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Making CAADP Work for Women Farmers: A review of progress in six countries
April 2011
ActionAid


The Comprehensive African Agricultural Development Programme (CAADP) aims to revitalize African farming in order to reduce rural poverty and hunger. This is a massively important undertaking for a continent where a third of the population continue to struggle with chronic malnutrition. But is CAADP getting the right strategies, policies and funding in place to deliver its vision?

This report, based on research into CAADP-aligned plans in six countries, carried out for ActionAid by Overseas Development Institute and the Future Agricultures Consortium, finds that the initiative is succeeding in generating renewed attention and ambition for agriculture - a sector that was neglected and close to collapse only a few years ago. Much-needed investments and important policy reforms are on the cards.

However, the CAADP plans we reviewed pay little attention to the needs and rights of women farmers, despite the fact that women grow up to 80 percent of the food in Africa. They are largely silent on the problem of climate change. In some cases, they lack a clear poverty focus. These gaps need to be closed: they could reinforce, rather than reducing, rural impoverishment. In addition, money for implementation is woefully inadequate. Both governments and donors need to act quickly to allocate the funds necessary to get the plans off the ground, or the momentum created in the first years of the initiative will never translate into practical gains for Africa's smallholder farmers.

Africa's agricultural development: Why women's rights matter

It is widely recognised that the agricultural sector has a crucial role to play in the long-term development of most African countries. With over 80 percent of the population in sub-Saharan Africa dependent on the sector for their livelihoods, equitable agricultural growth is the best chance of fighting poverty.

The vast majority of rural poor in Africa are smallholders and the majority of these smallholders are women. African farmers struggle with many constraints. Among them are lack of access to modern technologies, capital investments and supportive research; lack of participation in decision making; and vulnerability to ecological shocks.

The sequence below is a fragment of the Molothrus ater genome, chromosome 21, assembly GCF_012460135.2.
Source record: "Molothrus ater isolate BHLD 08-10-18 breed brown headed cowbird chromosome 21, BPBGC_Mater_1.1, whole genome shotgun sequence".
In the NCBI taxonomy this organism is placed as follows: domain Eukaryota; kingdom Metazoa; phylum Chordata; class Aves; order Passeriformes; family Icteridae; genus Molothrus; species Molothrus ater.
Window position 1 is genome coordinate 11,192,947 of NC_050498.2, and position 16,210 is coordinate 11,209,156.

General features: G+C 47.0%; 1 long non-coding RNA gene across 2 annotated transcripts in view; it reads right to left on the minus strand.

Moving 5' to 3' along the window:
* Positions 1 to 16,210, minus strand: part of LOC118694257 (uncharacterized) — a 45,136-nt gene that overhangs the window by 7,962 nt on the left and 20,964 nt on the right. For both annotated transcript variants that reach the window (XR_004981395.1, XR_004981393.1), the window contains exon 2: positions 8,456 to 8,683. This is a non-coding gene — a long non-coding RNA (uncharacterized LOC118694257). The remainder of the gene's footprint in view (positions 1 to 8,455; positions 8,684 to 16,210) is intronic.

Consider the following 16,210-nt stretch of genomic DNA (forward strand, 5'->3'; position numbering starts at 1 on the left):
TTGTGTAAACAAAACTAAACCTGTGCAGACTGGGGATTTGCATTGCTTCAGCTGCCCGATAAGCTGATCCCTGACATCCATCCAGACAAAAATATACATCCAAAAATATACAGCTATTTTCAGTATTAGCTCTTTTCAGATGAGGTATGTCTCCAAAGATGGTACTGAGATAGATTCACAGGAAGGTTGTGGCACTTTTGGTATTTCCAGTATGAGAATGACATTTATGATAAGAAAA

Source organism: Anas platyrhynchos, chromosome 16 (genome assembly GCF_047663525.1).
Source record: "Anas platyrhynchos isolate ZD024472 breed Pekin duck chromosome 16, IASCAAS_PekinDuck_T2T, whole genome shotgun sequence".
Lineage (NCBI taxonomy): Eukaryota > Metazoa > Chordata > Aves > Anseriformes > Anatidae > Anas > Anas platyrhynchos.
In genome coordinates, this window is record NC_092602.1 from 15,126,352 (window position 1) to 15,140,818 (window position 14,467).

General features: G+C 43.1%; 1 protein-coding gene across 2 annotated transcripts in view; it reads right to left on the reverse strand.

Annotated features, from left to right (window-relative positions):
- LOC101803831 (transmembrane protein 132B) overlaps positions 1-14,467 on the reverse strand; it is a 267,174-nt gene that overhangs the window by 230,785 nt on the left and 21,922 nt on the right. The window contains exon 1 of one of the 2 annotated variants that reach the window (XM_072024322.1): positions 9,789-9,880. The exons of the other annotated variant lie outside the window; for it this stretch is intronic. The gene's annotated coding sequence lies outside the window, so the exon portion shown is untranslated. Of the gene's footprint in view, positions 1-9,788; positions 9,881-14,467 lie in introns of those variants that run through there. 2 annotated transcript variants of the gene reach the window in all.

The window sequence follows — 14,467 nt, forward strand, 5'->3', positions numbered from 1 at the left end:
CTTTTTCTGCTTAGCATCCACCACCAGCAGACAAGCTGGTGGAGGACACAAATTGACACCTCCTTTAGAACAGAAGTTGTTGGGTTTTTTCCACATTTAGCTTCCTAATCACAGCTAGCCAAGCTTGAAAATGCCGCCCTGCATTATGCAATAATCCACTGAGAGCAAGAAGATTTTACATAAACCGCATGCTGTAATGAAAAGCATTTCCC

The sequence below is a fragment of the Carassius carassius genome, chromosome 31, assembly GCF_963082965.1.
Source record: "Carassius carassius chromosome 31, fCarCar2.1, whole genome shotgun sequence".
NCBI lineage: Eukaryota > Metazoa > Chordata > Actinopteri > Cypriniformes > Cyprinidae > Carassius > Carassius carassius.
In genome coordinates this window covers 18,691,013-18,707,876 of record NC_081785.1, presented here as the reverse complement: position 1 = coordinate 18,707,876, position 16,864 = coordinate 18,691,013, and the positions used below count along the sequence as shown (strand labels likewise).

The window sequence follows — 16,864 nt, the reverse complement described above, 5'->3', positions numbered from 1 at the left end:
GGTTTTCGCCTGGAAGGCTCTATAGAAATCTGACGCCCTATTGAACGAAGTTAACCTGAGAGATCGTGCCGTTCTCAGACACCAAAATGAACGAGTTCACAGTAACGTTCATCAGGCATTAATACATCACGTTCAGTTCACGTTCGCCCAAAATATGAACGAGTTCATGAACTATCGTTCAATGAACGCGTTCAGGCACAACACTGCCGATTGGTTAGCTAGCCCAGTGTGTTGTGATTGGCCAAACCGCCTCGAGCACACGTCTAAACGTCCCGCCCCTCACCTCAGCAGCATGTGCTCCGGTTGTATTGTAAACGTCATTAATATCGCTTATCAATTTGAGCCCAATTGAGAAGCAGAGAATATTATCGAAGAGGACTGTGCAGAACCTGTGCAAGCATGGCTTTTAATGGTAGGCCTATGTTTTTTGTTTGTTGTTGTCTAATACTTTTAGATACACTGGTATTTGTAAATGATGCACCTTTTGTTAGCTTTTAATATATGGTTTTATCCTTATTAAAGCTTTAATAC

Farmers who are women face the added burden of juggling multiple responsibilities and systematic prejudice in land rights and political representation. To boost the agricultural sector and reduce poverty requires us to understand the specific issues facing women farmers (and smallholder farmers in general) and develop policies that enhance their rights and meet their needs.

Closing the gender gap in agriculture could reduce the number of hungry people in the world by 12-17 percent, thereby reducing the number of hungry by at least 100 million people, according to the UN's Food and Agriculture Organisation (FAO).

Africa's agricultural development: Why climate adaptation matters

Global warming from climate change will hit African agriculture hard, as harsher, more frequent droughts and shorter growing seasons will reduce crop yields. Although some regions may benefit from warmer weather, crop yields are likely to fall by up to 50 percent in some African countries. The UN's Intergovernmental Panel on Climate Change (IPCC) predicts that climate change could put 50 million extra people at risk of hunger by 2020, rising to an additional 266 million by 2080.

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